Varieties of Israeli Judaism
As the references to "Orthodox Zionists," "Orthodox non-Zionists,"
and "Orthodox anti-Zionists" indicate, Judaism is not a monolithic
cultural entity in contemporary Israel. Furthermore, an understanding
of religious categories in American Judaism, is not sufficient
for understanding Israeli Judaism. Israelis religiously categorize
themselves first as dati, that is, "religiously" observant
Jews or lo dati, "not religiously" observant Jews. One
who is religious strictly follows halakah, that is, adheres to
the totality of rabbinic law. One who is not religious is not
a strict follower of rabbinic law; however, the category can be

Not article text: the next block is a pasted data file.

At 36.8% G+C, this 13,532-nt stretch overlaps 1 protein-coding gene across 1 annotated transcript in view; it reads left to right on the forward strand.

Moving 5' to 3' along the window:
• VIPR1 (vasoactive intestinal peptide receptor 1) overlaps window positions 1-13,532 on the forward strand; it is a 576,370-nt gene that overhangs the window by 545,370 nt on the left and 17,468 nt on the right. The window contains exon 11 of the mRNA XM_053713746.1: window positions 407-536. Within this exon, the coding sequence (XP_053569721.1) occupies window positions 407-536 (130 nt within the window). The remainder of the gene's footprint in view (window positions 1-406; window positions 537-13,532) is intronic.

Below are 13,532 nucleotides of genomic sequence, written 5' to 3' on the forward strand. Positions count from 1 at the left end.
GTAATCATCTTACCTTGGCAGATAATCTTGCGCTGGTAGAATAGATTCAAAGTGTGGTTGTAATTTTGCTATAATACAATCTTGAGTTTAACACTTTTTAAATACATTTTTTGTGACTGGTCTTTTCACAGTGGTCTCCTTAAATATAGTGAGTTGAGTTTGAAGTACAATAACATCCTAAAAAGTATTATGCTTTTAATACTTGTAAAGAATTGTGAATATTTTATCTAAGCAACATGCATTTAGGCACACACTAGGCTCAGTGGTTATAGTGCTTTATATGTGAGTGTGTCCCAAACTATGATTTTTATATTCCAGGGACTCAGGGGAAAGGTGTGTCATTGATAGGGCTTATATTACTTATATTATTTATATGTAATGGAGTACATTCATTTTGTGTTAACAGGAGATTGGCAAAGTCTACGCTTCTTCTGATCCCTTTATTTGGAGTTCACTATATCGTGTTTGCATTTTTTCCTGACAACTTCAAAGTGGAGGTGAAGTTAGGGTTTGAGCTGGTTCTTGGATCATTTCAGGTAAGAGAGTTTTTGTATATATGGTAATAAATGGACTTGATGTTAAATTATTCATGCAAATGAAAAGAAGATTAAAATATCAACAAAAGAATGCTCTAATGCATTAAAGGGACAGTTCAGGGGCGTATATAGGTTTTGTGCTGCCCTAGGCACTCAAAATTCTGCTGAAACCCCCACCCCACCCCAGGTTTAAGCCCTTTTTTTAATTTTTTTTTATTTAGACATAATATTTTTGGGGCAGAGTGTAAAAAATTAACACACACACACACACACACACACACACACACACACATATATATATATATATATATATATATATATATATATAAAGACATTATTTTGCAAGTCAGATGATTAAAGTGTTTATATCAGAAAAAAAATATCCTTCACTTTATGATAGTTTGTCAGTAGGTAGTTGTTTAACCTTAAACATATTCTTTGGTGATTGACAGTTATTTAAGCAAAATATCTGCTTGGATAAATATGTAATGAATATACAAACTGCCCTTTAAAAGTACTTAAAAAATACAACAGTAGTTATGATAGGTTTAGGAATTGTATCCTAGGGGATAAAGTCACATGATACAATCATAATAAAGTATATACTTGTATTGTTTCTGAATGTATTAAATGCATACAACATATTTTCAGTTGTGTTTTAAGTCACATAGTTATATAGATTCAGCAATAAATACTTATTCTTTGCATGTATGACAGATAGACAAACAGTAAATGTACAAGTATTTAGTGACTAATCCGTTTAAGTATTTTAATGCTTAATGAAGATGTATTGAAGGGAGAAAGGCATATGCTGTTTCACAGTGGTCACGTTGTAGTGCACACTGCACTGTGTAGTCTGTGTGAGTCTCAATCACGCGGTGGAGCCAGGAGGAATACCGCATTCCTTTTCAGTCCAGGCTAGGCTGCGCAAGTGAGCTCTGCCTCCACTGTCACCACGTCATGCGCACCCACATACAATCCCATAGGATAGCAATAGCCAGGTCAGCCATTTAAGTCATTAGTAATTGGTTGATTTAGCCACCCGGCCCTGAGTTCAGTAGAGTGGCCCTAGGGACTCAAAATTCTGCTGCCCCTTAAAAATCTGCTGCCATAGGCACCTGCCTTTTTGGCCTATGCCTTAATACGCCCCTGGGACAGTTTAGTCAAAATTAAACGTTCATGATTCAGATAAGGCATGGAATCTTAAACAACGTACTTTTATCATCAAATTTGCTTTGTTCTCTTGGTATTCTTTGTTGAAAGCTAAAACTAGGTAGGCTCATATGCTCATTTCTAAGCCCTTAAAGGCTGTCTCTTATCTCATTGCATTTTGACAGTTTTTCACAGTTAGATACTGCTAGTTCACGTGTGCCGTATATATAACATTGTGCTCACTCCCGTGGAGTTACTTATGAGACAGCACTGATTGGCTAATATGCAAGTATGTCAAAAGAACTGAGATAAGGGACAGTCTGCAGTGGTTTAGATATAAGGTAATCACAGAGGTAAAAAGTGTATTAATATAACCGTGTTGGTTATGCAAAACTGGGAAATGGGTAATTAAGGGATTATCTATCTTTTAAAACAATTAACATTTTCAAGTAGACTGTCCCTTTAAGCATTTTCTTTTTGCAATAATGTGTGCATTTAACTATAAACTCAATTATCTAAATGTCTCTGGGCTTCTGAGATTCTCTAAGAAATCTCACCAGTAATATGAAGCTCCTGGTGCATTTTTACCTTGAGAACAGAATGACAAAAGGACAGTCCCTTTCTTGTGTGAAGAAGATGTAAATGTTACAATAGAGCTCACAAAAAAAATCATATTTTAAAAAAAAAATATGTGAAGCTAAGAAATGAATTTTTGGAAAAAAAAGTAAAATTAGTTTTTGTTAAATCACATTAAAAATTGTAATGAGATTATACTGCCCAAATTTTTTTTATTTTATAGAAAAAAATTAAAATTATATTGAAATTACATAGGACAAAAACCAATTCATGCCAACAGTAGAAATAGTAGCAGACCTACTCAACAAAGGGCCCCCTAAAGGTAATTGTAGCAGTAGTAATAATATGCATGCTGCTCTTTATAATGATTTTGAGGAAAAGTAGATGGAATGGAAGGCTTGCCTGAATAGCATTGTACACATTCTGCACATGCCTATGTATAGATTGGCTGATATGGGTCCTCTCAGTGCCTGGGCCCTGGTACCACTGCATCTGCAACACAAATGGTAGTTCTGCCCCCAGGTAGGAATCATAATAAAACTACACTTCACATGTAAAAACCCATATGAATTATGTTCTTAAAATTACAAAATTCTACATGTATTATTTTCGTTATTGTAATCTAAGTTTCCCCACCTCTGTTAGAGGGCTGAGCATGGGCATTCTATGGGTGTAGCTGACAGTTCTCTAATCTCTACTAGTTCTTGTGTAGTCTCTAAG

further subdivided into agnostic or atheistic secularists, on
the one hand, and individuals who are committed to Judaism in
principle, on the other. The latter groups calls itself "traditionalist."
Many Oriental Jews, especially in the second generation since
immigration, are traditionalists, expressing this commitment in
observance of folk customs such as ethnic festivals and pilgrimages.
This group is important because, although members may not vote
directly for religious political parties, they respond positively
to religious symbols used politically by a number of parties;
for example, the idea of the Jewish people's right to a greater,
biblical land of Israel as divinely ordained.
Data as of December 1988